Interview - Caterpillar's Doug Oberhelman and Ed Rapp
By Helen Wright14 April 2014
This year’s ConExpo-Con/Agg was dominated by launches of Tier 4 Final machines – equipment that complies with strict new diesel engine exhaust emission laws in North America, and the equivalent Stage IV laws in Europe.
As the name implies, Tier 4 Final is expected to be the final major step in the emissions reduction for manufacturers in the near future – a journey that has taken almost two decades to complete, with huge R&D costs attached.
Not surprisingly, Caterpillar chairman and CEO Doug Oberhelman and group president responsible for construction industries and growth markets Ed Rapp, both said the company was looking forward to life after Tier 4 Final.
“We’ve had this tremendous weight on our shoulders of emissions,” Mr Oberhelman said. “And this goes back to the mid-nineties – Tier 2, Tier 3, Tier 4, all the way through to the end of 2014, when we will essentially be 80 to 90% through Tier 4.
“This will free up tens of billions of dollars in the industry, and certainly billions of dollars over the next five years here, to invest in other things.”
Major focusses for the company’s future research and development dollars will include fuel economy and technology, according to Mr Oberhelman.
“I see technology as drawing a tremendous amount of our investment in the next few years,” he said. “How do you cross the ground in one less pass? When a government or an owner gets a bid, they get it digitally – how to we make sure that goes right through to the blade of that machine?
“To know how many cubic yards or metres need to be moved, with a machine running eight hours a day with no downtime. How do we prevent repairs, so that we anticipate when a failure occurs? There is a tremendous opportunity with that.”
The executives also discussed Caterpillar’s wider strategic focus for its dealers over the coming years. The company had been pushing to raise the standard of its dealerships around the world, and Mr Rapp said the key was having credibility.
“We had the debate back in 2010 about pushing this issue of raising the bar with the dealer organisation, and what we decided was that we needed to raise our own bar first.
“We needed to improve product quality and availability, management of the cost structure – we just felt there was a lot more credibility talking to the dealer organisation about raising performance after we’d demonstrated that capability ourselves.”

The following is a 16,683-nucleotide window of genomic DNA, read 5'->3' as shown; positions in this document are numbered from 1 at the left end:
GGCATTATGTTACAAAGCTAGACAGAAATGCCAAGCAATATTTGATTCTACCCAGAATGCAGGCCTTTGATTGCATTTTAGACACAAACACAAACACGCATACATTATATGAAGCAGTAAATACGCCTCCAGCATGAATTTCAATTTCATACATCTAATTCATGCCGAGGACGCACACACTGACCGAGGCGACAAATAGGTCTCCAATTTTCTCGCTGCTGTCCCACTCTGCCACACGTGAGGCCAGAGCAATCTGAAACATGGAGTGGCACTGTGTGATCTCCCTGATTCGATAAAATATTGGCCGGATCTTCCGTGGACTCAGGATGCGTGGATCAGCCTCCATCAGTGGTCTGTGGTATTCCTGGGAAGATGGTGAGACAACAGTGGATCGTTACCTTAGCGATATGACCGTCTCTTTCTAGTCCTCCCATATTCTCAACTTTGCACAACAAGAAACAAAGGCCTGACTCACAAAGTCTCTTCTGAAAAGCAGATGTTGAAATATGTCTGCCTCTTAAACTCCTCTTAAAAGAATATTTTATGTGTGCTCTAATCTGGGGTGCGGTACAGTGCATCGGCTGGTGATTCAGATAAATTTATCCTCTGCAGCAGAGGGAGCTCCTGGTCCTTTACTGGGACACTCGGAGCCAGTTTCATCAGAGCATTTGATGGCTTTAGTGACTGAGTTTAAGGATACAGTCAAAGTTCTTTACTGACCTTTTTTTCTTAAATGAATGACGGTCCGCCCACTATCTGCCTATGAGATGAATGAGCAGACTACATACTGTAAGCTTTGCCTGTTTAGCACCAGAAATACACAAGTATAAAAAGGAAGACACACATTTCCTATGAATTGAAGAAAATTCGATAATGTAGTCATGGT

Rental equipment has also become increasingly important to Caterpillar’s operations – a dynamic that Mr Rapp said had been fuelled by recent global economic volatility.
“As we’ve gone through the cycles, and we’ve had some uncertainty relative to economic growth, it’s very normal for our customer base to turn to a more flexible asset, and rental is one of them. So our dealers have got to be in a position to serve them. The question is how to we drive common best practice across our global dealer network to raise that level of performance, because rental is here to stay.”
Mr Oberhelman agreed, and highlighted the fact that every single one of the company’s 180 dealers has a rental fleet.
“What we need to do and work on is how we go to the rental market with our dealers, particularly for customers that cross territories, so they get the same look and feel.
“We are the biggest rental equipment supplier in the world today when we aggregate all of our dealers, so we should be the ones that really get the benefit of that. But it is both good and bad for us – the pressure that [rental] puts on the collective dealers and us financially is why I say that.
“As our contractors/customers push the asset up to us, it moves the financial pressure from the customer to the dealer, and then ultimately to us. We’ve had good luck with that so far, but we ought to be in a position to take advantage of that because we’re the biggest player in the industry.”